The Rio de Janeiro state football championship restarted once again on Sunday as Botafogo - one of the clubs opposed to what they see as a premature resumption of top-level football - took the field with a banner protesting the decision.
The move to get back underway in Rio has focused attention on the wider confusion surrounding football's stop-start status in the South American nation. Although many clubs are back in training, only Rio has restarted its state league as the daily number of dead and infected due to the new coronavirus remains high.
Worried about the health and safety repercussions, the Botafogo players carried a banner declaring, “The Best Protocol is Respecting Lives”.
Before beating Cabofriense 6-2, the Rio side’s players also took a knee in support of the Black Lives Matter movement, whose motto they wore on their shirts.
The match, one of five due to be played this weekend in the Rio state league, comes 10 days after reigning champions Flamengo restarted the competition with a closed-doors win over Bangu. However, a full resumption was halted after just two games when some clubs refused to play.
Botafogo and city rivals Fluminense went to court to delay the restart and although they lost, they won the backing of Rio Mayor Marcelo Crivella, who used his decree powers to push back the start date.
The state football federation reluctantly agreed to move matches back a week to this weekend.
Fluminense players issued a joint statement saying the resumption “made no sense,” while Botafogo’s biggest names were equally critical. Coach Paulo Autuori was banned for two weeks on Friday after calling the federation directors “feudal”.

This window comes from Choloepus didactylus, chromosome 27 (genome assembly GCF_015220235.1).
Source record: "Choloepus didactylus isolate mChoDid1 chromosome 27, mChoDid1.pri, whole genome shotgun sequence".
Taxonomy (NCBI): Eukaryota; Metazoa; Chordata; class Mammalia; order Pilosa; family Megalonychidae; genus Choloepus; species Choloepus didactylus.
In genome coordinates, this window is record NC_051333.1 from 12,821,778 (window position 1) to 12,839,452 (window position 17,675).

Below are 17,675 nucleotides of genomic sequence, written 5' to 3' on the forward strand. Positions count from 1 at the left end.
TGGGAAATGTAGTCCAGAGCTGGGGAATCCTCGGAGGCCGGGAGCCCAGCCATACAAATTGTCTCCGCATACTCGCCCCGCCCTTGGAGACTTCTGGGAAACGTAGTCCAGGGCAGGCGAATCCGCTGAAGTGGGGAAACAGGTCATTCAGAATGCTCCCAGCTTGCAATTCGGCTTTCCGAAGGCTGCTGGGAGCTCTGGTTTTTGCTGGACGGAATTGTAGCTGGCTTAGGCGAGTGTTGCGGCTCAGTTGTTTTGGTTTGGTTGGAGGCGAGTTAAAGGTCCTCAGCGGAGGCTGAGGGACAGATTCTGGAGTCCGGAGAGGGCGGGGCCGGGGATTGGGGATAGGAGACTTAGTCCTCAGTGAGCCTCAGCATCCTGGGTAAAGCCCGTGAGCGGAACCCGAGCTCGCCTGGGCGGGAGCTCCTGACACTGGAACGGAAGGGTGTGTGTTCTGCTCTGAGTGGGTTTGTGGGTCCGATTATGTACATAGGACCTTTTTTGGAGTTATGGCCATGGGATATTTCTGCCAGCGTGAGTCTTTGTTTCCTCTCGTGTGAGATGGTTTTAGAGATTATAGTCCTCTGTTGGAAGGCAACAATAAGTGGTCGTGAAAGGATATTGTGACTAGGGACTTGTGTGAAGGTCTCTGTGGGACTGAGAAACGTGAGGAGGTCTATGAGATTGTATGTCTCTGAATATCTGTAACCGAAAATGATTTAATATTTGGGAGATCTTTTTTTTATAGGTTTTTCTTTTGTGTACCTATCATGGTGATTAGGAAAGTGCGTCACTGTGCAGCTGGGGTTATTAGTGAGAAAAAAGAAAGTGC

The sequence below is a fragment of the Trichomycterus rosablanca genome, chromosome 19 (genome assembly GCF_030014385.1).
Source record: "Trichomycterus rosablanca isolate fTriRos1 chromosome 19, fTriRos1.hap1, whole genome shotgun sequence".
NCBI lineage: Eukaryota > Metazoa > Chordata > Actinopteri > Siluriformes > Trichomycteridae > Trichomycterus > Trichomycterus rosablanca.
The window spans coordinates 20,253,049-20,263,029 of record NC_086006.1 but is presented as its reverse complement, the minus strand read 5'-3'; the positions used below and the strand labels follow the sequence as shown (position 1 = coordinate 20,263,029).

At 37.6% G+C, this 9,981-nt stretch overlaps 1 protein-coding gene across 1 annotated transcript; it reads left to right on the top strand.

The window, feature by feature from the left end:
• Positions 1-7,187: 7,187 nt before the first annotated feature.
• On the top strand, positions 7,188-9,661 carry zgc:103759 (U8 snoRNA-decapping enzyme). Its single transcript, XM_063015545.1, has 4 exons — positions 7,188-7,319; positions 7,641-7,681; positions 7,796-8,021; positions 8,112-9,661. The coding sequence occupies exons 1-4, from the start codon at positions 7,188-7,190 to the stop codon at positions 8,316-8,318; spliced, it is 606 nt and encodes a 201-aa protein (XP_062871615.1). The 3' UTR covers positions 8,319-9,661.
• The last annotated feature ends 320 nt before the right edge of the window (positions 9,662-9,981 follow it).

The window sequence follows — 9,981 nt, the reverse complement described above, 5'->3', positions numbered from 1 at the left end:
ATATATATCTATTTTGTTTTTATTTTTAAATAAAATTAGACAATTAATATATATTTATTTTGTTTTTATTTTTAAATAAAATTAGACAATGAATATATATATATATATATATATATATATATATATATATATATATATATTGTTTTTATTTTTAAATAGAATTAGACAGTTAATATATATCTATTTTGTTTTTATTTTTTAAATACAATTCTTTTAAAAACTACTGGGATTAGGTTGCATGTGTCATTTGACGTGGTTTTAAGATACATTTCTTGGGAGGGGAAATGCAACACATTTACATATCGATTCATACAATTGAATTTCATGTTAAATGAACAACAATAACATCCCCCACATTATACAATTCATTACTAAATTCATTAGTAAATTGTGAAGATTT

The club’s marquee signing, Japanese forward Keisuke Honda, asked on June 17, a day after 1,282 people were reported dead from coronavirus in Brazil, “Am I crazy that I want to know a logical reason why we restart the league?”
The federation nevertheless pushed forward with the restart, although Brazil’s other state leagues are yet to set dates for a new kick off.
The historically important state leagues usually take place in the first few months of each year, with the national championships beginning in May and running until December.
The states suspended their competitions in March as the coronavirus spread. In Sao Paulo, the country’s biggest and richest state league, teams began training again this week.
However, some clubs only tested their players for COVID-19 after they restarted training. At Corinthians, eight members of the first-team squad tested positive on returning from their enforced break.
Some 57,070 people have died in Brazil from COVID-19, more than any other nation bar the United States. Around 1,000 people are still dying each day.
No date has been set for a resumption of matches in the other state competitions, although clubs in Rio Grande do Sul and Minas Gerais, two of the other important states, restarted training weeks ago.
The Brazilian Football Confederation has proposed a new start date of Aug. 9 for Serie A, the national first division. Final confirmation must come from government officials.